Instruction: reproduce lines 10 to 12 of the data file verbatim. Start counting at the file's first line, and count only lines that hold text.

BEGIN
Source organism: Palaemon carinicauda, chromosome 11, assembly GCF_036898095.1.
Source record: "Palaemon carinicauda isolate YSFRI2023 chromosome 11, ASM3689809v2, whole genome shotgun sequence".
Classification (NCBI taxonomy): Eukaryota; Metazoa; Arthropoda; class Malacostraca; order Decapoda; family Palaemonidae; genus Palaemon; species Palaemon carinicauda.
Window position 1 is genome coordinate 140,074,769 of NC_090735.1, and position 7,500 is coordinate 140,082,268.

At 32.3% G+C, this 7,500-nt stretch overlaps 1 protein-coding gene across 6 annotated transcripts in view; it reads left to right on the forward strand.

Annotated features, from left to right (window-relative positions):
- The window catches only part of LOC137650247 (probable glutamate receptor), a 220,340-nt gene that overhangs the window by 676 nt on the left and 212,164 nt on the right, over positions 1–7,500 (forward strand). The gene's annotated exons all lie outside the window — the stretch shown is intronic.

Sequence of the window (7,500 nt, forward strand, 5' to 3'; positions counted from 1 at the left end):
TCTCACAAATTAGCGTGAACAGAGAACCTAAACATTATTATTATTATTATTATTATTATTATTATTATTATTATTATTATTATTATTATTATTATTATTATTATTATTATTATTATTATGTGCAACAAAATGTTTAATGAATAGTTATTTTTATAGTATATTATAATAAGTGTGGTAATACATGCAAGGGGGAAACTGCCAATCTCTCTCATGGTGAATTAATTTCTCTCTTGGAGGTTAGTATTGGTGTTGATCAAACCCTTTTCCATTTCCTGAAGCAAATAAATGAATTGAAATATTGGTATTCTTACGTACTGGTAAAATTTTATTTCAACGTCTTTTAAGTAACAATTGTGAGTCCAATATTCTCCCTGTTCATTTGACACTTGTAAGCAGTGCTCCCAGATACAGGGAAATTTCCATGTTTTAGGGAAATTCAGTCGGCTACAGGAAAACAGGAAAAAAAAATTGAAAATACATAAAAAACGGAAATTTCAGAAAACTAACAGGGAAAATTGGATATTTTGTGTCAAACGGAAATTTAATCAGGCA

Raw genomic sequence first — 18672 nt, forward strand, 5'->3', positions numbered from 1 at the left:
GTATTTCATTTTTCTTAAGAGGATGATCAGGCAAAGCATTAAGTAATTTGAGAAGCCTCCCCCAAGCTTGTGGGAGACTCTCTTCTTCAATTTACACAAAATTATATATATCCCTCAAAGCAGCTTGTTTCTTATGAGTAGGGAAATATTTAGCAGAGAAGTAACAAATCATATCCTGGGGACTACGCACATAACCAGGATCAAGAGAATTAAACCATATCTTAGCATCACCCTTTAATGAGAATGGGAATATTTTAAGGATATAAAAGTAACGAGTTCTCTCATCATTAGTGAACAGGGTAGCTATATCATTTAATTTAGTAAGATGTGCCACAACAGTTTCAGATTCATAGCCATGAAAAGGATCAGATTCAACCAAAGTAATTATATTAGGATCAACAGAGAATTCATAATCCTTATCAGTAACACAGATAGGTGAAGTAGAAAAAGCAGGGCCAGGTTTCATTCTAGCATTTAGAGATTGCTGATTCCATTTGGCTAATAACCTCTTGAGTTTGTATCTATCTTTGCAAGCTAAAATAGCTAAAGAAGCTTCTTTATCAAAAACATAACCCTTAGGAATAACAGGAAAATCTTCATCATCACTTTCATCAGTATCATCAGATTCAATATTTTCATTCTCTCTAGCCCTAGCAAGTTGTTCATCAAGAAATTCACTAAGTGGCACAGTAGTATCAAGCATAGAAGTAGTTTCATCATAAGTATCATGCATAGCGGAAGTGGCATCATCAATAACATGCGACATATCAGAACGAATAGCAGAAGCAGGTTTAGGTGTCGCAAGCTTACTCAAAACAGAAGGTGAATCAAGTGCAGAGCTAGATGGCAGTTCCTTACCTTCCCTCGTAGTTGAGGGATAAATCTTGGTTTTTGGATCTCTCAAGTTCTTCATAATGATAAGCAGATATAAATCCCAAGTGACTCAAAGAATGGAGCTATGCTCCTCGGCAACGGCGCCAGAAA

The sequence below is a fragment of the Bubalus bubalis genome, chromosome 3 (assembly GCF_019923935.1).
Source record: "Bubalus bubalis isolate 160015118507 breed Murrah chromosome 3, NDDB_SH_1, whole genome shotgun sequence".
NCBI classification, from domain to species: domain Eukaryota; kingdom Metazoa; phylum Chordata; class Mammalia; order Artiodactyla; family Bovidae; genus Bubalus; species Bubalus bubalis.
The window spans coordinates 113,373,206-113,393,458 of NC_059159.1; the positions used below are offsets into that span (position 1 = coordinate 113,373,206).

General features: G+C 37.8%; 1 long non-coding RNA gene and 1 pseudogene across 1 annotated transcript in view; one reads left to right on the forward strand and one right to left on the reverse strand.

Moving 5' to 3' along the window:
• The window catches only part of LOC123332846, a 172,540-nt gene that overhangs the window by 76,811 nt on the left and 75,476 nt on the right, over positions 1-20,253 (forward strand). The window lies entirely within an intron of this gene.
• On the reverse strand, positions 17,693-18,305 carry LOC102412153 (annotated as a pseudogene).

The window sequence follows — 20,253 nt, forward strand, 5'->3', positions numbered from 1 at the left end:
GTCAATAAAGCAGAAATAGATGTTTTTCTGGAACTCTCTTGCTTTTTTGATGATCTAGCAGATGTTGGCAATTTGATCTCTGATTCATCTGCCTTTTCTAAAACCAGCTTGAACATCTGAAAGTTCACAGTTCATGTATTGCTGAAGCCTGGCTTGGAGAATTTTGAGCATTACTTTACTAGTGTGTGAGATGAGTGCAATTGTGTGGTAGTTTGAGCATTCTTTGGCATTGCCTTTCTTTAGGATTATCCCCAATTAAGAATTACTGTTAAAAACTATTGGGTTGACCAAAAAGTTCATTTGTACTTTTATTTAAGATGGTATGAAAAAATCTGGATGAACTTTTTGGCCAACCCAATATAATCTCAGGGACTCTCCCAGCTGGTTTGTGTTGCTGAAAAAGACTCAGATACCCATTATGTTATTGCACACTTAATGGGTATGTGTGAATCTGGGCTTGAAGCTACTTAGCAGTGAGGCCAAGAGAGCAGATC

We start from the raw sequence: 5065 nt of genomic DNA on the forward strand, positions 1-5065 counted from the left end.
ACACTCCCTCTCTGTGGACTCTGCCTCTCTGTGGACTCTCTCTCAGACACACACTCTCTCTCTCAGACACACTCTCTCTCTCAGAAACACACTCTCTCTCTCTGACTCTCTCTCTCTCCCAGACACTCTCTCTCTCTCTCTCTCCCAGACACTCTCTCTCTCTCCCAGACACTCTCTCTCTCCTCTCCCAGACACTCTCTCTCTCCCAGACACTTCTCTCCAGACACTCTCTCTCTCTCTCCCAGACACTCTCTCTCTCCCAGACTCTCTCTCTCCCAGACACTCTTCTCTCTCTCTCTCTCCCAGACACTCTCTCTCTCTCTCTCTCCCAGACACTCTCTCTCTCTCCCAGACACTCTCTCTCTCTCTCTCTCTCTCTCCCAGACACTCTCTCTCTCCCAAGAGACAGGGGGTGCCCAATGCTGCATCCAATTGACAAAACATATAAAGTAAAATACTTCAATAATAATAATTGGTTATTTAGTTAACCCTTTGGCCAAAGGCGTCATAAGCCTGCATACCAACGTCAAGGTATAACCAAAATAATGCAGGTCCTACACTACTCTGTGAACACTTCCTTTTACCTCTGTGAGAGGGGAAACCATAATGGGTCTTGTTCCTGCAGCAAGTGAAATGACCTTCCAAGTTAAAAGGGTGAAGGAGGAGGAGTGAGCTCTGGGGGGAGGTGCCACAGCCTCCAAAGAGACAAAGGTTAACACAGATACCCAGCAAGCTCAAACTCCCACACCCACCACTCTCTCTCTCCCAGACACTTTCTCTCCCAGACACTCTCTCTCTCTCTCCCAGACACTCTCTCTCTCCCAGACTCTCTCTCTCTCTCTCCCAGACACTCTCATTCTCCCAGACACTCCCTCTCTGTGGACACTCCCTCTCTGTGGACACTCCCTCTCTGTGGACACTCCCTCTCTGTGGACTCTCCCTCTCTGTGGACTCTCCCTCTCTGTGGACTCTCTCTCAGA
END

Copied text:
Raw genomic sequence first — 18672 nt, forward strand, 5'->3', positions numbered from 1 at the left:
GTATTTCATTTTTCTTAAGAGGATGATCAGGCAAAGCATTAAGTAATTTGAGAAGCCTCCCCCAAGCTTGTGGGAGACTCTCTTCTTCAATTTACACAAAATTATATATATCCCTCAAAGCAGCTTGTTTCTTATGAGTAGGGAAATATTTAGCAGAGAAGTAACAAATCATATCCTGGGGACTACGCACATAACCAGGATCAAGAGAATTAAACCATATCTTAGCATCACCCTTTAATGAGAATGGGAATATTTTAAGGATATAAAAGTAACGAGTTCTCTCATCATTAGTGAACAGGGTAGCTATATCATTTAATTTAGTAAGATGTGCCACAACAGTTTCAGATTCATAGCCATGAAAAGGATCAGATTCAACCAAAGTAATTATATTAGGATCAACAGAGAATTCATAATCCTTATCAGTAACACAGATAGGTGAAGTAGAAAAAGCAGGGCCAGGTTTCATTCTAGCATTTAGAGATTGCTGATTCCATTTGGCTAATAACCTCTTGAGTTTGTATCTATCTTTGCAAGCTAAAATAGCTAAAGAAGCTTCTTTATCAAAAACATAACCCTTAGGAATAACAGGAAAATCTTCATCATCACTTTCATCAGTATCATCAGATTCAATATTTTCATTCTCTCTAGCCCTAGCAAGTTGTTCATCAAGAAATTCACTAAGTGGCACAGTAGTATCAAGCATAGAAGTAGTTTCATCATAAGTATCATGCATAGCGGAAGTGGCATCATCAATAACATGCGACATATCAGAACGAATAGCAGAAGCAGGTTTAGGTGTCGCAAGCTTACTCAAAACAGAAGGTGAATCAAGTGCAGAGCTAGATGGCAGTTCCTTACCTTCCCTCGTAGTTGAGGGATAAATCTTGGTTTTTGGATCTCTCAAGTTCTTCATAATGATAAGCAGATATAAATCCCAAGTGACTCAAAGAATGGAGCTATGCTCCTCGGCAACGGCGCCAGAAA

The sequence below is a fragment of the Bubalus bubalis genome, chromosome 3 (assembly GCF_019923935.1).